Internet access has become a crucial part of sailing life being the most reliable method of getting a weather forecast and staying in touch with the outside world. It is never straightforward in Greece, though, and deserves a blog post all to itself. One will definitely follow in the not too distant future.

When I mentioned the fridge I bet you had an image of your own at home. If pushed you’d probably scale it down in your mind’s eye. Think again. It is, in fact, something nearer to a cool box. This means that you are constantly having to juggle the contents around just to get at the milk for a cup of tea, for instance. We seem to have got it reasonably organised using big plastic boxes but it always seems that what you want is at the bottom or the tomatoes are getting crushed by the water bottle.

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Cooking, in the absence of a slow cooker and a grill, is done on a two ring gas hob supplied with gas from camping style bottles. There is also an oven but I find it unusable in the heat of a Greek summer when it further heats the interior. The whole thing gimbals i.e. swings with the motion of the boat or you can lock it steady. I never cease to be amazed at the assortment of meals that some people can create on two hobs even with the limited range of foodstuffs available in most small Greek shops. I am not one of those people.

So, stripped back? You decide.

Father: “The secret of happy sailing is preparation.”
Daughter: “No Dad, the secret of happy sailing is shore power!”

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11 Responses to “Stripped Back?”

  1. GeorgieMoon July 18, 2016 at 7:47 am #

    Reblogged this on Third Time Lucky! and commented:
    An excellent post written by some sailing colleagues. I could have written this myself, everything is exactly like this on a yacht……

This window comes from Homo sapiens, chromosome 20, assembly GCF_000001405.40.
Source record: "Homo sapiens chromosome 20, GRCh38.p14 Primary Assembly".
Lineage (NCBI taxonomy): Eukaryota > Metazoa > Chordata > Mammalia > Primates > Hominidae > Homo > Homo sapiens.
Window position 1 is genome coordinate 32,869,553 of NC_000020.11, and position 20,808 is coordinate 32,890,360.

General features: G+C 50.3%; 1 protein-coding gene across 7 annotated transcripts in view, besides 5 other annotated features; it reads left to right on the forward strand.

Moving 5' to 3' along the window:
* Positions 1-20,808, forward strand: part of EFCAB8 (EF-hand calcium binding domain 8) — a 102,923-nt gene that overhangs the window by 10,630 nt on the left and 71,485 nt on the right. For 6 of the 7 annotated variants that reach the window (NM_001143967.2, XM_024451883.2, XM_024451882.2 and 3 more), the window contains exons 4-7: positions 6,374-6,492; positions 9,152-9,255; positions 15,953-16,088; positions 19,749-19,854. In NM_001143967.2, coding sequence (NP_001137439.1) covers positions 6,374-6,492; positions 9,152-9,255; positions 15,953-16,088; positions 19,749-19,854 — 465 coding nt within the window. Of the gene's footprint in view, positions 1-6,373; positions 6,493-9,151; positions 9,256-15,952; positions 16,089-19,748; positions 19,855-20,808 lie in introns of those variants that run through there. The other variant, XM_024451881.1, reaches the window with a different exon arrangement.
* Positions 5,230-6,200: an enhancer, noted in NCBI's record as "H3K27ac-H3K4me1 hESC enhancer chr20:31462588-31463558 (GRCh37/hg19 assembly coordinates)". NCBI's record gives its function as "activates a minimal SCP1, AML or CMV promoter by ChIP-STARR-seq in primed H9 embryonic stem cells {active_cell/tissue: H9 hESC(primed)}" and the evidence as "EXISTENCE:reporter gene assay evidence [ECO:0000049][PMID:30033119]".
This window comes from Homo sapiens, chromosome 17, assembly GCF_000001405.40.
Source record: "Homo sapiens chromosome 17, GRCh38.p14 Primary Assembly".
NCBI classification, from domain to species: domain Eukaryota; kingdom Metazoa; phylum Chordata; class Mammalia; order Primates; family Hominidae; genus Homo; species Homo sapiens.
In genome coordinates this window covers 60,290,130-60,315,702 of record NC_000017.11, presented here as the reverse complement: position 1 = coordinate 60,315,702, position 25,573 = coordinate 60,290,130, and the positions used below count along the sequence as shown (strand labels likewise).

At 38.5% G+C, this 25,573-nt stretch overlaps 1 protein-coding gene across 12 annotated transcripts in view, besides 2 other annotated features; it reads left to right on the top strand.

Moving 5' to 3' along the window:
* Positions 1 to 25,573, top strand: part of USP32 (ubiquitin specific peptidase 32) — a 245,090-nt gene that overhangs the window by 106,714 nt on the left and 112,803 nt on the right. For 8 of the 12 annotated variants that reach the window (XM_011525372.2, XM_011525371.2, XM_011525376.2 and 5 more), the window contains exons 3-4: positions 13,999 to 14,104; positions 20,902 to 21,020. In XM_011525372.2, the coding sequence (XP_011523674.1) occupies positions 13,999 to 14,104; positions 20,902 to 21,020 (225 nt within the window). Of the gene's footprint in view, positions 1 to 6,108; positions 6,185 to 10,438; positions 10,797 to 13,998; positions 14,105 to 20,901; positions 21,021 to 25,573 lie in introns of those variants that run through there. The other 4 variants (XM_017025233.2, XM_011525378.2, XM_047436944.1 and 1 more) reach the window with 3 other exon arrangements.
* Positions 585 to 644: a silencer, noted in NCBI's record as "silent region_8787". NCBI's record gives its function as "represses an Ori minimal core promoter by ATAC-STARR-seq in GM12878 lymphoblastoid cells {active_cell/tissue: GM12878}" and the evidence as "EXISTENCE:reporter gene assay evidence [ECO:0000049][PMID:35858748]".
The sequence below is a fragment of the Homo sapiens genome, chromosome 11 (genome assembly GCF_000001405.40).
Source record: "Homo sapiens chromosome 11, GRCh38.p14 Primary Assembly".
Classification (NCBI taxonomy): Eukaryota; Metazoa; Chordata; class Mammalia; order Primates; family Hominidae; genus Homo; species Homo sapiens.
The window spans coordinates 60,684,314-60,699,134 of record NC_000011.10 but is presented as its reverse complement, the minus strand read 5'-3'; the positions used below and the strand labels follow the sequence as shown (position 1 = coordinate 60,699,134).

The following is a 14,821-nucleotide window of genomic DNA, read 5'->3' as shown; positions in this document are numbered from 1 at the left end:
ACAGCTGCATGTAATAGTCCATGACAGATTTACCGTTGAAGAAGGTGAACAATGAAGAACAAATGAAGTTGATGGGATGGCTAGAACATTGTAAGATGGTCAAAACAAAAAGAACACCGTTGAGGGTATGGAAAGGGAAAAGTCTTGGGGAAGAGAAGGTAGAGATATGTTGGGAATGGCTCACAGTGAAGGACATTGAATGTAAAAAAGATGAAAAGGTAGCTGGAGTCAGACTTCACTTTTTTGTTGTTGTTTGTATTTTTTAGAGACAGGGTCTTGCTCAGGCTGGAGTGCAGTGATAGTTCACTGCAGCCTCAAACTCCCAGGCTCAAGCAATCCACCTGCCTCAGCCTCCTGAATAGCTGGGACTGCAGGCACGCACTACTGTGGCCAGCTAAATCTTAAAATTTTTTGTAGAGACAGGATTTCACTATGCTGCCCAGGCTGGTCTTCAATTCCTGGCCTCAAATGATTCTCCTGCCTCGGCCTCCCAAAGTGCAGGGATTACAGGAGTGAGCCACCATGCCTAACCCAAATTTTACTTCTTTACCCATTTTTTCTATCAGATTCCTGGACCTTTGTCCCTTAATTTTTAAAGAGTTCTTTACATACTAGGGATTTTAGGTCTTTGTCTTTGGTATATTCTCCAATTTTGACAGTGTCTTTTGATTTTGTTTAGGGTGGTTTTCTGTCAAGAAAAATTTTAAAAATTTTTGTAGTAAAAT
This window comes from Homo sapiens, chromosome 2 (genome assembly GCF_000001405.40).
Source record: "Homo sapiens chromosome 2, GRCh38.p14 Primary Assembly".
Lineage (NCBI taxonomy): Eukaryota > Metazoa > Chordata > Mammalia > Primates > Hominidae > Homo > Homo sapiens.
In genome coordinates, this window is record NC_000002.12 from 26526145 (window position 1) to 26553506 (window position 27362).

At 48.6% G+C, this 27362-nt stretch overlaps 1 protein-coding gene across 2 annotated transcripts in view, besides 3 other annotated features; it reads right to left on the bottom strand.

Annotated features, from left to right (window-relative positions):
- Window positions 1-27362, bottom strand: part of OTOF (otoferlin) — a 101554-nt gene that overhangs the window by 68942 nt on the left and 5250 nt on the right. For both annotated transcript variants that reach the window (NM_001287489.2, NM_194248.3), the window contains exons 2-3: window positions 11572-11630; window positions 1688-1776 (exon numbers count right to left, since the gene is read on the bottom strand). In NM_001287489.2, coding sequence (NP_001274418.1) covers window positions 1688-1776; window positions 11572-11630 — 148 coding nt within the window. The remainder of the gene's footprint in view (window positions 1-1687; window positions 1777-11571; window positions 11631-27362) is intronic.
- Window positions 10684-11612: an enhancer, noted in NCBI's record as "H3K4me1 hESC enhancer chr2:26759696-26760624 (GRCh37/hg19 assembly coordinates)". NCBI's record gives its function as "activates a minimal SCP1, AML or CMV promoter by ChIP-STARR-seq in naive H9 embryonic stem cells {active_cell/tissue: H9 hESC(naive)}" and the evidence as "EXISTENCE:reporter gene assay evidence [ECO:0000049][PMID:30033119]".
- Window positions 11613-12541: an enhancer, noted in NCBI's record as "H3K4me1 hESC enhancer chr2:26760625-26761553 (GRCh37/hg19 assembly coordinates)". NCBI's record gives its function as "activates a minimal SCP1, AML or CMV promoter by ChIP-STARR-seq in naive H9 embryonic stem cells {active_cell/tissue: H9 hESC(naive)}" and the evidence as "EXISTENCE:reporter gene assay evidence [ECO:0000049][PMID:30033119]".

2. GeorgieMoon July 18, 2016 at 7:47 am #

    Love this post! I could have written this myself. Have reblogged it…..

    • lamputts July 18, 2016 at 10:49 am #

      Wow! That’s brilliant, Georgie! Thanks so much 🙂

  3. southamptonoldlady July 18, 2016 at 9:20 am #

    The same goes for camping – my husband used to refer to our boat as a sea-camper

    • lamputts July 18, 2016 at 10:46 am #

      Sea-camper is definitely appropriate!

  4. Clare July 18, 2016 at 9:39 am #

    It’s a good post 🙂

    • lamputts July 18, 2016 at 10:44 am #

      Thank you, Clare, much appreciated

  5. pilch92 July 18, 2016 at 11:53 pm #

    Yes, stripped back, but worth it for the beauty you get to take in every day.

    • lamputts July 19, 2016 at 3:45 pm #

      Most of the time I agree with you but when the wind is whipping up I’d prefer four brick walls and a roof!

  6. Suvi July 23, 2016 at 8:23 pm #

    Great post! I have just experienced my first three week sailing trip here in the Finnish archipelago and Estonia. We only have a 40 l water tank but of course no shower. Still it’s a nightmare seeing the water level near the red zone! xx

    • lamputts July 24, 2016 at 5:25 am #

      40 litres and no shower! Now that really is stripped back!